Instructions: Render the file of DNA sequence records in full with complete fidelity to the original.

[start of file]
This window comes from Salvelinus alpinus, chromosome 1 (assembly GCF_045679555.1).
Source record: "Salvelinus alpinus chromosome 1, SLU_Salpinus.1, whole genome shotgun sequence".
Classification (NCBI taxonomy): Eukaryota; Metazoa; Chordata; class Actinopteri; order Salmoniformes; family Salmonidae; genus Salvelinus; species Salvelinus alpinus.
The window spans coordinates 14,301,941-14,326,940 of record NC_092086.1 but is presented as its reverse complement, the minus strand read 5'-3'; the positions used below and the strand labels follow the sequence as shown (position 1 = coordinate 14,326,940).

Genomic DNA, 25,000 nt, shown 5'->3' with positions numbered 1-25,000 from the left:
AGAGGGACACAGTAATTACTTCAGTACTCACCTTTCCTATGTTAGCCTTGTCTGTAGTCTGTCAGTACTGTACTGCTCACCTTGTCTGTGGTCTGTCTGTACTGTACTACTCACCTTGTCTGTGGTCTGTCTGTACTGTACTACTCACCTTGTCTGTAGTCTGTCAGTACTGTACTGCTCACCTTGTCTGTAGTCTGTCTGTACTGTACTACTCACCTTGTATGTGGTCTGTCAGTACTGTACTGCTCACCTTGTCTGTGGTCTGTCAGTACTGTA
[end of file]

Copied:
This window comes from Salvelinus alpinus, chromosome 1 (assembly GCF_045679555.1).
Source record: "Salvelinus alpinus chromosome 1, SLU_Salpinus.1, whole genome shotgun sequence".
Classification (NCBI taxonomy): Eukaryota; Metazoa; Chordata; class Actinopteri; order Salmoniformes; family Salmonidae; genus Salvelinus; species Salvelinus alpinus.
The window spans coordinates 14,301,941-14,326,940 of record NC_092086.1 but is presented as its reverse complement, the minus strand read 5'-3'; the positions used below and the strand labels follow the sequence as shown (position 1 = coordinate 14,326,940).

Genomic DNA, 25,000 nt, shown 5'->3' with positions numbered 1-25,000 from the left:
AGAGGGACACAGTAATTACTTCAGTACTCACCTTTCCTATGTTAGCCTTGTCTGTAGTCTGTCAGTACTGTACTGCTCACCTTGTCTGTGGTCTGTCTGTACTGTACTACTCACCTTGTCTGTGGTCTGTCTGTACTGTACTACTCACCTTGTCTGTAGTCTGTCAGTACTGTACTGCTCACCTTGTCTGTAGTCTGTCTGTACTGTACTACTCACCTTGTATGTGGTCTGTCAGTACTGTACTGCTCACCTTGTCTGTGGTCTGTCAGTACTGTA